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 The Egyptian Oracle Project: Ancient Ceremony in Augmented Reality
The Egyptian Oracle Project: Ancient Ceremony in Augmented Reality
Author: Robyn Gillam (Editor), Jeffrey Jacobson (Editor)
The Egyptian Oracle Project: Ancient Ceremony in Augmented Reality (Bloomsbury Egyptology)
Bloomsbury Academic
2015
Format: PDF
Size: 7.7 Mb
Language: English

For more than 2,000 years, between 1500 BCE and 600 CE, the Egyptian processional oracle was one of the main points of contact between temple-based religion and the general population. In a public ceremony, a god would indicate its will or answer questions through the movements of a portable cult statue borne by priests or important members of the community.
The Egyptian Oracle Project is an interactive performance that adapts this ceremony to serve as the basis for a mixed-reality educational experience for children and young adults, using both virtual reality and live performance. The scene is set in a virtual Egyptian temple projected onto a wall. An oracle led by a high priest avatar (controlled by a live human puppeteer) is brought into the presence of a live audience, who act in the role of the Egyptian populace. Through the mediation of an actress, the audience interacts with the avatar, recreating the event.
The series of carefully focused essays in this book provides vital background to this path-breaking project in three sections. After a brief introduction to educational theatre and virtual reality, the first section describes the ancient ceremony and its development, along with cross-cultural connections. Then the development of the script and its performance in the context of mixed-reality and educational theatre are examined. The final set of essays describes the virtual temple setting in more detail and explores the wider implications of this project for virtual heritage.

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 Lightning Warrior: Maya Art and Kingship at Quirigua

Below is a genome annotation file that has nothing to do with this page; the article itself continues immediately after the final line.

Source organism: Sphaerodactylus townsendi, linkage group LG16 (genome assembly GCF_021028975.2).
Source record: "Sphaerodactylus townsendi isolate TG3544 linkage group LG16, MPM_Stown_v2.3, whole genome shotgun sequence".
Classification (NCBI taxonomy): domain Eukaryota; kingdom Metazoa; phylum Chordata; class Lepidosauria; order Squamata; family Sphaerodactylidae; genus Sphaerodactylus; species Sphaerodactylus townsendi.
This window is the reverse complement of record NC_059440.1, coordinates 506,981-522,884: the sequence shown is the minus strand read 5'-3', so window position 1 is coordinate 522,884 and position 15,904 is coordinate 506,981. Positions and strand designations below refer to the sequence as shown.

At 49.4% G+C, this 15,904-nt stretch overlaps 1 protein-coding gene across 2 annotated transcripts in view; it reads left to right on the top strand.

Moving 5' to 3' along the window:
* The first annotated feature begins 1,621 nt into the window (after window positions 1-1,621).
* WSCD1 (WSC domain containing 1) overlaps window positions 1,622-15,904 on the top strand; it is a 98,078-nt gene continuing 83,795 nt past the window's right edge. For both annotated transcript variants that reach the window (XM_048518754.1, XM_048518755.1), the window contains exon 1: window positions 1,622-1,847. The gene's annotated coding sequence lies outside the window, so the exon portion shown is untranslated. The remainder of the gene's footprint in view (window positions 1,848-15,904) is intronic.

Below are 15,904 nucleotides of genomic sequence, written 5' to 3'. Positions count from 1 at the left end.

Lightning Warrior: Maya Art and Kingship at Quirigua
Lightning Warrior: Maya Art and Kingship at Quirigua
Author: Matthew G. Looper
University of Texas Press
The Linda Schele Series in Maya and Pre-Columbian Studies
2014
ISBN-13: 978-0292742376
Pages: 279
Language: English
Format: PDF (True)
Size: 14 MB

The ancient Maya city of Quirigua occupied a crossroads between Copan in the southeastern Maya highlands and the major centers of the Peten heartland. Though always a relatively small city, Quirigua stands out because of its public monuments, which were some of the greatest achievements of Classic Maya civilization. Impressive not only for their colossal size, high sculptural quality, and eloquent hieroglyphic texts, the sculptures of Quirigua are also one of the few complete, in situ series of Maya monuments anywhere, which makes them a crucial source of information about ancient Maya spirituality and political practice within a specific historical context.
Using epigraphic, iconographic, and stylistic analyses, this study explores the integrated political-religious meanings of Quirigua's monumental sculptures during the eighth-century A.D. reign of the city's most famous ruler, K'ak' Tiliw. In particular, Matthew Looper focuses on the role of stelae and other sculpture in representing the persona of the ruler not only as a political authority but also as a manifestation of various supernatural entities with whom he was associated through ritual performance. By tracing this sculptural program from its Early Classic beginnings through the reigns of K'ak' Tiliw and his successors, and also by linking it to practices at Copan, Looper offers important new insights into the politico-religious history of Quirigua and its ties to other Classic Maya centers, the role of kingship in Maya society, and the development of Maya art.

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 Categories, On Interpretation, Prior Analytics (Vol. I-II)
Categories, On Interpretation, Prior Analytics (Vol. I-II)
Author: Aristotle
Categories, On Interpretation, Prior Analytics (Vol. I-II)
Harvard University Press
The Loeb Classical Library

1938, 1960 (Reprint 1962)
Format: PDF
Size: 62,98 mb
568+784

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